Lack of incentive could create headwinds for vehicle scrappage policy: Jefferies1 min read . Updated: 22 Mar 2021, 04:16 PM IST
Around 1.7 million medium and heavy commercial vehicles and 5.1 million light motor vehicles are expected to be impacted by the vehicle scrappage policy.
The insufficient incentives in the vehicle scrappage policy, proposed in the Parliament last week, is unlikely to encourage people to junk their old vehicles and buy new ones, claims financial services firm Jefferies. In a report, the firm has said that the government is offering insufficient incentives, which would create headwinds for the success of the much-discussed vehicle scrappage policy.
Under the proposed vehicle scrappage policy, the government is supposed to offer a monetary value close to 4-6% of the scrapped showroom value. Also, there could be a discount of up to 5% on the purchase of a new vehicle in a scrap certificate is produced during the purchase of a new vehicle. Apart from that, there would be a 25% discount on road tax for the new model after scrapping the old one. The vehicle scrappage policy also proposes to de-register the vehicles that fail fitness tests or unable to renew registrations after 15-20 years of use.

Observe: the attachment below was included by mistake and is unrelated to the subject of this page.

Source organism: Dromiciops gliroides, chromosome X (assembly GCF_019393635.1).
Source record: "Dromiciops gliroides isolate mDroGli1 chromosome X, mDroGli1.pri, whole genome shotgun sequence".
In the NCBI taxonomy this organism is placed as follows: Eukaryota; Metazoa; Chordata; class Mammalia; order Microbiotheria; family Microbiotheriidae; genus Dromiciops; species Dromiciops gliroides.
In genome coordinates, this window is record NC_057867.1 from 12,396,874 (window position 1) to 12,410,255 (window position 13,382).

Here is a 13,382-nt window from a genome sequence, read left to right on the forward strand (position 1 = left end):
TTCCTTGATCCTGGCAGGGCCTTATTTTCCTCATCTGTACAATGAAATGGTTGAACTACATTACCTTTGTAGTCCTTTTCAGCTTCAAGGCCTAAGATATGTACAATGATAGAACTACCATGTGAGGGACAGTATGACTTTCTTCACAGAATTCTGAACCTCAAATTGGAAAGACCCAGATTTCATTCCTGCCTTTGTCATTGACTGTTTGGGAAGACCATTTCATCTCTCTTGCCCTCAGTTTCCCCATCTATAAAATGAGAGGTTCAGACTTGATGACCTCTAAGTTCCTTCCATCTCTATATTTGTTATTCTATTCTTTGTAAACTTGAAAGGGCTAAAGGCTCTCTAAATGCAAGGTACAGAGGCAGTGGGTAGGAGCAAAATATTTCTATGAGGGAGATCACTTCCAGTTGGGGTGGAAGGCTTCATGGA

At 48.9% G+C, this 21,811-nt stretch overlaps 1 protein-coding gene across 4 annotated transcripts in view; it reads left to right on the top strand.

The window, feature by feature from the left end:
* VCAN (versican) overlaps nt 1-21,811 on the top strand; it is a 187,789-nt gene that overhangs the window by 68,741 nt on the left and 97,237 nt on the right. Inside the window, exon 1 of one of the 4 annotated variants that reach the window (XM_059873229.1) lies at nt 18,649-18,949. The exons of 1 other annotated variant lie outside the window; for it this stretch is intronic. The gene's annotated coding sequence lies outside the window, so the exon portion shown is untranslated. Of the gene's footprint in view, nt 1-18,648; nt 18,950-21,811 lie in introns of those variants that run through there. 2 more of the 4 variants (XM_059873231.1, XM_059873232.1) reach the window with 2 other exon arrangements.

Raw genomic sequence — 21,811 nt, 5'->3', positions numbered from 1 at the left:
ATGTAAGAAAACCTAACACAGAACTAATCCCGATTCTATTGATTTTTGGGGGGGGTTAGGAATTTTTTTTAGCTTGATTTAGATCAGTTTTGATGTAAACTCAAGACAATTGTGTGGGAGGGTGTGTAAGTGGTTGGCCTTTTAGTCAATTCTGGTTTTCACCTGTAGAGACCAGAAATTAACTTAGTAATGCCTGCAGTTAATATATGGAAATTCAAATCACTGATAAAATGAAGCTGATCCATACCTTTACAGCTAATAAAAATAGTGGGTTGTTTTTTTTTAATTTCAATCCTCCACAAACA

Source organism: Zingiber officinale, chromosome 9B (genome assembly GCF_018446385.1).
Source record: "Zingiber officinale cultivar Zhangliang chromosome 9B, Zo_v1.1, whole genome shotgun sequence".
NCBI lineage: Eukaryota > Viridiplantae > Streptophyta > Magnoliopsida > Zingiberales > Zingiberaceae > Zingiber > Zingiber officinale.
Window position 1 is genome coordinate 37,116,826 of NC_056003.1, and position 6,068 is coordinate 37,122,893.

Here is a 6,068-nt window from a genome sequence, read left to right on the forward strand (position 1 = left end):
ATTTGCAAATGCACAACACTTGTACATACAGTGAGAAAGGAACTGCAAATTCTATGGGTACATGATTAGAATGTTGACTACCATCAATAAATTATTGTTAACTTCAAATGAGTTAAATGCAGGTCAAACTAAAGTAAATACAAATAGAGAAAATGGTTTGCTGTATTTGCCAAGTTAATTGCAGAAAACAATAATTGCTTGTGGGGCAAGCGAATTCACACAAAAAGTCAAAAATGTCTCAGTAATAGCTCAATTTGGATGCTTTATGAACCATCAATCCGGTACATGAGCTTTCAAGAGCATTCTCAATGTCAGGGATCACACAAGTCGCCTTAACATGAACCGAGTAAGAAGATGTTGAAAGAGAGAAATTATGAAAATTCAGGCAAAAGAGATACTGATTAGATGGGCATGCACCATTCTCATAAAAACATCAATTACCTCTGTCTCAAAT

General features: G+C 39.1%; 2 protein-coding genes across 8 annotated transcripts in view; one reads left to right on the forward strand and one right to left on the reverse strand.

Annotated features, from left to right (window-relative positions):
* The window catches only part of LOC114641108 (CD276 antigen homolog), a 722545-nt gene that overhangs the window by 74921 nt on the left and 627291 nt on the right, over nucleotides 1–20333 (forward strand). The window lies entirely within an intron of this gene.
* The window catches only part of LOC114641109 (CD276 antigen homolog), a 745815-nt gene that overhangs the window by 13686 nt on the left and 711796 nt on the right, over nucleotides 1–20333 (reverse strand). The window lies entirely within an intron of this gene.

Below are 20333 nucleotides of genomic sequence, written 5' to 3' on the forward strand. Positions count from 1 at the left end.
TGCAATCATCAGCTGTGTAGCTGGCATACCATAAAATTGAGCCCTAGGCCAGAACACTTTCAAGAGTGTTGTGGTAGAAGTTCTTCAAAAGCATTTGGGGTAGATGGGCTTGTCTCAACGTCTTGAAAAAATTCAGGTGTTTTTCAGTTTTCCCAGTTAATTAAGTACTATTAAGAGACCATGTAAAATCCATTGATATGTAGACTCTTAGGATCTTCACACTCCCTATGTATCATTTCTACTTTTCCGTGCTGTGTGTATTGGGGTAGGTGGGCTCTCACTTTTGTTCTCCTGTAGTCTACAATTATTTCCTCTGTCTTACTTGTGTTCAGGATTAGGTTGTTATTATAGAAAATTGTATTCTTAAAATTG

Pointing to the scrappage policy the study says that the intent behind the implementation of this policy is right, but the incentives are insufficient to trigger major replacement in the existing vehicle fleet. According to the study, vehicle owners can get around 2-3% scrap value of the vehicle price in the market. Hence, the incremental incentive amount from the vehicle scrappage policy is very minimal, which is less attractive to the vehicle owners.
The study further says that the auto manufacturers are unlikely to offer additional discounts to the new vehicle buyers, considering the fact that the demand for new vehicles is already recovering from the all-time low of April 2020. Apart from that, the automakers are also facing huge margin pressure due to the increased raw material prices.
According to the central government, around 1.7 million medium and heavy commercial vehicles are older than 15 years and around 5.1 million light motor vehicles plying on Indian roads are older than 20 years. Under the scrappage policy, if these vehicles are scrapped, the vehicular pollution level would come down drastically. Besides that, the scrappage policy also claims to be reducing the vehicle price by decreasing the production cost of the OEMs.